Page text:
Fashion and furniture shopping help UK retail sales rebound in May

A rebound in the number of shoppers flocking to fashion and furniture stores helped boost retail sales last month, after wet weather dampened spending in April, according to new official figures.

The quantity of items bought rose by 2.9% in May, following a fall of 1.8% in April, the Office for National Statistics said. April’s data has been revised up from a previous estimate of a 2.3% decrease.

The figure has beaten forecasts, with some economists expecting sales to rise by a softer 1.6% last month.

The volume of sales rose across most sectors last month, compared with April, when poor weather reduced the number of people shopping.

A PA graphic showing change in volume in UK retail sales on previous month, starting with minus 0.7% in May 2023, falling to minus 3.6% in December 2023, climbing to 3.9% in January 2024 and settling at 2.9% in May 2024
(PA Graphics)

Clothing retailers, furniture, footwear, sports equipment, games and toy stores had a strong month, thanks to more visitors, warmer weather and the impact of promotions.

Florists also helped drive a 3.5% increase in total non-food store sales in May, which includes department stores and homeware shops.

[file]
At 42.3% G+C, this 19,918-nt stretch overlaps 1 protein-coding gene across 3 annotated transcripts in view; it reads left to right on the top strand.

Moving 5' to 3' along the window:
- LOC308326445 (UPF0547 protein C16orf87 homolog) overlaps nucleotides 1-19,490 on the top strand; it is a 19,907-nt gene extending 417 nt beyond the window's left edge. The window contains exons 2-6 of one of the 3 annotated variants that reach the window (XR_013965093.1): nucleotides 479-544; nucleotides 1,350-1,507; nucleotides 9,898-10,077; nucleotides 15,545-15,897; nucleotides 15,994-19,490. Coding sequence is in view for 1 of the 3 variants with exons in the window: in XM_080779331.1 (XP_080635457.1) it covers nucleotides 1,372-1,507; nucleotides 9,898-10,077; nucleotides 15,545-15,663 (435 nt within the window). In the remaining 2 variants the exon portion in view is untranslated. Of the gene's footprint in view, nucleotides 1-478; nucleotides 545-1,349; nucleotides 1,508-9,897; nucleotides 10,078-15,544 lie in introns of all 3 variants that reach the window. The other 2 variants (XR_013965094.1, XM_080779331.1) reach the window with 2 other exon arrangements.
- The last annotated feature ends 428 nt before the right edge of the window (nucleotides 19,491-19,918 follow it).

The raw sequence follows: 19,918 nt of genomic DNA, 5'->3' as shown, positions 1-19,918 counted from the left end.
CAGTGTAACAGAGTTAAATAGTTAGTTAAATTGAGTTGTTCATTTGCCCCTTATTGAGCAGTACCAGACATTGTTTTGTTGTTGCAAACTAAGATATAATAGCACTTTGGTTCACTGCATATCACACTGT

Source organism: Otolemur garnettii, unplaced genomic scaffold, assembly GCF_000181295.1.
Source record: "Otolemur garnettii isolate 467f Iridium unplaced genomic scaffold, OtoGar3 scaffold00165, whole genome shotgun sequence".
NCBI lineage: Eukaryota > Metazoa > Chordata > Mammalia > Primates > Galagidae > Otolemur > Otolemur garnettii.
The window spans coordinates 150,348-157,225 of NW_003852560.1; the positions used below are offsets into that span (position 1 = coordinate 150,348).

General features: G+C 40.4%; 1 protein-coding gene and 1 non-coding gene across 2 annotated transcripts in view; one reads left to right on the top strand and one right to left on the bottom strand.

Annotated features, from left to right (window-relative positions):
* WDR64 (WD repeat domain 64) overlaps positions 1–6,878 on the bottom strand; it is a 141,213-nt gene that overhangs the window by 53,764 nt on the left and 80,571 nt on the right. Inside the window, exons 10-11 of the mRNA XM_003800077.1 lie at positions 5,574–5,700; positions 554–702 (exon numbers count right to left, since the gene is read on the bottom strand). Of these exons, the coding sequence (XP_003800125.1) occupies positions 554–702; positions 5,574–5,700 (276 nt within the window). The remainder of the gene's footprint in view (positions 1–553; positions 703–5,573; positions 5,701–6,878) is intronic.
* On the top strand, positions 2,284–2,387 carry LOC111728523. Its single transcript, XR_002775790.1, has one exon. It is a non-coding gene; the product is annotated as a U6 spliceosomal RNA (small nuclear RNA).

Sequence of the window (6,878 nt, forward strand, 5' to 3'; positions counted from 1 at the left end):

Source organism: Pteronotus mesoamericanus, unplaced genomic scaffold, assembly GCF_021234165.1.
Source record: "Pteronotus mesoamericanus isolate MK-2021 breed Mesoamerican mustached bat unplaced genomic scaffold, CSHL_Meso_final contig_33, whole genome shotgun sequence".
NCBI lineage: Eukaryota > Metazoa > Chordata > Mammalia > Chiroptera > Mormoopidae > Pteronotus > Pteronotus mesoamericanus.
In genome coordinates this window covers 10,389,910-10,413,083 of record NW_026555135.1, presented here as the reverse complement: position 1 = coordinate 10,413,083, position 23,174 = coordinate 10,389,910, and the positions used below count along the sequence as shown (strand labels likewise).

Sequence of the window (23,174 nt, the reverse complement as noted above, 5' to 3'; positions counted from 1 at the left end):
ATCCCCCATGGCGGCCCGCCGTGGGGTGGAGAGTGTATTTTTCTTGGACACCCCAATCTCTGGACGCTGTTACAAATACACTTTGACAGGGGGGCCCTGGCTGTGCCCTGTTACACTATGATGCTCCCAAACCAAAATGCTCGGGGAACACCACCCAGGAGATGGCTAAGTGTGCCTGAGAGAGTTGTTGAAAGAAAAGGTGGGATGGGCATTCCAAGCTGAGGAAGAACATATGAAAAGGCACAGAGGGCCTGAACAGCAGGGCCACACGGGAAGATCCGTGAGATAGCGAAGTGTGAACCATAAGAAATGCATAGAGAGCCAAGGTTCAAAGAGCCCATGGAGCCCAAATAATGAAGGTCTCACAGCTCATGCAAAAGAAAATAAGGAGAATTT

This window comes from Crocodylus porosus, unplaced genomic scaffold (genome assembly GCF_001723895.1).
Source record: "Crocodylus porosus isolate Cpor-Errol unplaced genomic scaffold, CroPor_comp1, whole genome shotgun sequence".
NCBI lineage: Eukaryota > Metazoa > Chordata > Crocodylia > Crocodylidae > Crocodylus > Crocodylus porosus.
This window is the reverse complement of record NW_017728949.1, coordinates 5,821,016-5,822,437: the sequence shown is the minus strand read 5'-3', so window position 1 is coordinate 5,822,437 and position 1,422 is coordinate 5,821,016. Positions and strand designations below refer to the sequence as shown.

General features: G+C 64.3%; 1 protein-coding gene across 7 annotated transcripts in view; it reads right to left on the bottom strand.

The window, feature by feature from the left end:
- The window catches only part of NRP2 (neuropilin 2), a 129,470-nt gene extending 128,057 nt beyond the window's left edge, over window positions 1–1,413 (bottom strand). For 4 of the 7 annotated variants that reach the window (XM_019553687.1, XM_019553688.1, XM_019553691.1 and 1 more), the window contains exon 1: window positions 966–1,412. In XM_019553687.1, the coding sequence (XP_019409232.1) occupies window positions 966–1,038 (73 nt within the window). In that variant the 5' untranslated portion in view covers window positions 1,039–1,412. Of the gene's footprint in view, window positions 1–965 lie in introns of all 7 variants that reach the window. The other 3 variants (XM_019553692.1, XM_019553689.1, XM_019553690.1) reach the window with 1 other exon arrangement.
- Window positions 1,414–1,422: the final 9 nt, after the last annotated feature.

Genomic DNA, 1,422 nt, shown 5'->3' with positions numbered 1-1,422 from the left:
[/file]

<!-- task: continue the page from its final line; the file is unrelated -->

This was the biggest monthly rise in three years, the ONS said.

Online clothes shopping also soared by nearly a tenth in May, while the total amount spent online across all sectors rose by 5.4%.

Meanwhile, watches and jewellery retailers and second-hand goods stores were among those seeing a slight fall in spending compared with the previous month.

Experts said that a summer of sporting events is likely to prompt more spending, which could further boost retailers.

“The numerous bank holidays in May provided retailers with a much-needed sales boost, according to the latest figures from the ONS,” said Silvia Rindone, EY’s UK and Ireland retail lead.

“A summer packed with high-profile sporting events such as Uefa Euro 2024 and the Paris Olympics, coupled with better weather and the possibility of political changes, could well be the catalyst for a resurgence in consumer confidence.

“While these upcoming events are beyond retailers’ control, they present a golden opportunity to drive sales.”

Oliver Vernon-Harcourt, head of retail at Deloitte, said the latest figures suggest that “recessionary behaviours are easing”, with more consumers “releasing their purse strings and spending on discretionary items such as clothing and furniture”.

The UK economy dipped into a recession at the end of last year, but returned to growth over the start of 2024.

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